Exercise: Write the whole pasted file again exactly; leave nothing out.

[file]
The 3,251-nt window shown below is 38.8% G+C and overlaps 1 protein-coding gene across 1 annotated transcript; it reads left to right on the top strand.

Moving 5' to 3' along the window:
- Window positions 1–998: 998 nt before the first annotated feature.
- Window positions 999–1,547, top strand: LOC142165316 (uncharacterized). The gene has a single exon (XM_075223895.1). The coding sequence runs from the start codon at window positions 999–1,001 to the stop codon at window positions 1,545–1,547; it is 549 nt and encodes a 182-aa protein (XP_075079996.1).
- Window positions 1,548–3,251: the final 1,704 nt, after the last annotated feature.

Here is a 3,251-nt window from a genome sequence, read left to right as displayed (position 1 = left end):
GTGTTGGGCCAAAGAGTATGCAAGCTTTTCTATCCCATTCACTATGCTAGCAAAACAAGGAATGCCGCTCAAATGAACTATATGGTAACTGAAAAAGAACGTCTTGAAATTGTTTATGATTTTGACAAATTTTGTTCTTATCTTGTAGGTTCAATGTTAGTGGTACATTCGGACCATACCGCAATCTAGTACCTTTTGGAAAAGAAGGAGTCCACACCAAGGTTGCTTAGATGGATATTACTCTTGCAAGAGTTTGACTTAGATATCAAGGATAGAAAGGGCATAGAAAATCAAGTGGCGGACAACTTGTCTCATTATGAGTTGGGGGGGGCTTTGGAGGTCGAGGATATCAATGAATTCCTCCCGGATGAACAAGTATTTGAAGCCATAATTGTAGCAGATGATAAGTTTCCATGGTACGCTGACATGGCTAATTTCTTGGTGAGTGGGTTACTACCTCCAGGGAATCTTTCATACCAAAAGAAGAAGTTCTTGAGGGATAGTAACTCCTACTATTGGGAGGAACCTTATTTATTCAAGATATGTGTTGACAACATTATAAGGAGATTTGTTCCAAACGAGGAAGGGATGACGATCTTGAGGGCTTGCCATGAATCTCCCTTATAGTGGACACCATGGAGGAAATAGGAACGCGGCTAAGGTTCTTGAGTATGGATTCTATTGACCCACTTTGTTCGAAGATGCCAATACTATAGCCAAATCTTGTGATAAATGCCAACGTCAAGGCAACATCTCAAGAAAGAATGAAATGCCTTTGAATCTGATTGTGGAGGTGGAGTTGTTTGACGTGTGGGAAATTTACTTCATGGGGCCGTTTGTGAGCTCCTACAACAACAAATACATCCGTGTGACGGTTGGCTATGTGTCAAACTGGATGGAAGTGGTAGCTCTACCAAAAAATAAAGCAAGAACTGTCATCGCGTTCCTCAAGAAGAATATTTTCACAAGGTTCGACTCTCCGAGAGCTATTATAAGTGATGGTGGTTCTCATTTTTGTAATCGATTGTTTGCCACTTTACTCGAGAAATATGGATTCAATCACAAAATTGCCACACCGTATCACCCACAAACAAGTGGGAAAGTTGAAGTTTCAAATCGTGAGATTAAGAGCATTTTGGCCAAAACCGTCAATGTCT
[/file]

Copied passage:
The 3,251-nt window shown below is 38.8% G+C and overlaps 1 protein-coding gene across 1 annotated transcript; it reads left to right on the top strand.

Moving 5' to 3' along the window:
- Window positions 1–998: 998 nt before the first annotated feature.
- Window positions 999–1,547, top strand: LOC142165316 (uncharacterized). The gene has a single exon (XM_075223895.1). The coding sequence runs from the start codon at window positions 999–1,001 to the stop codon at window positions 1,545–1,547; it is 549 nt and encodes a 182-aa protein (XP_075079996.1).
- Window positions 1,548–3,251: the final 1,704 nt, after the last annotated feature.

Here is a 3,251-nt window from a genome sequence, read left to right as displayed (position 1 = left end):
GTGTTGGGCCAAAGAGTATGCAAGCTTTTCTATCCCATTCACTATGCTAGCAAAACAAGGAATGCCGCTCAAATGAACTATATGGTAACTGAAAAAGAACGTCTTGAAATTGTTTATGATTTTGACAAATTTTGTTCTTATCTTGTAGGTTCAATGTTAGTGGTACATTCGGACCATACCGCAATCTAGTACCTTTTGGAAAAGAAGGAGTCCACACCAAGGTTGCTTAGATGGATATTACTCTTGCAAGAGTTTGACTTAGATATCAAGGATAGAAAGGGCATAGAAAATCAAGTGGCGGACAACTTGTCTCATTATGAGTTGGGGGGGGCTTTGGAGGTCGAGGATATCAATGAATTCCTCCCGGATGAACAAGTATTTGAAGCCATAATTGTAGCAGATGATAAGTTTCCATGGTACGCTGACATGGCTAATTTCTTGGTGAGTGGGTTACTACCTCCAGGGAATCTTTCATACCAAAAGAAGAAGTTCTTGAGGGATAGTAACTCCTACTATTGGGAGGAACCTTATTTATTCAAGATATGTGTTGACAACATTATAAGGAGATTTGTTCCAAACGAGGAAGGGATGACGATCTTGAGGGCTTGCCATGAATCTCCCTTATAGTGGACACCATGGAGGAAATAGGAACGCGGCTAAGGTTCTTGAGTATGGATTCTATTGACCCACTTTGTTCGAAGATGCCAATACTATAGCCAAATCTTGTGATAAATGCCAACGTCAAGGCAACATCTCAAGAAAGAATGAAATGCCTTTGAATCTGATTGTGGAGGTGGAGTTGTTTGACGTGTGGGAAATTTACTTCATGGGGCCGTTTGTGAGCTCCTACAACAACAAATACATCCGTGTGACGGTTGGCTATGTGTCAAACTGGATGGAAGTGGTAGCTCTACCAAAAAATAAAGCAAGAACTGTCATCGCGTTCCTCAAGAAGAATATTTTCACAAGGTTCGACTCTCCGAGAGCTATTATAAGTGATGGTGGTTCTCATTTTTGTAATCGATTGTTTGCCACTTTACTCGAGAAATATGGATTCAATCACAAAATTGCCACACCGTATCACCCACAAACAAGTGGGAAAGTTGAAGTTTCAAATCGTGAGATTAAGAGCATTTTGGCCAAAACCGTCAATGTCT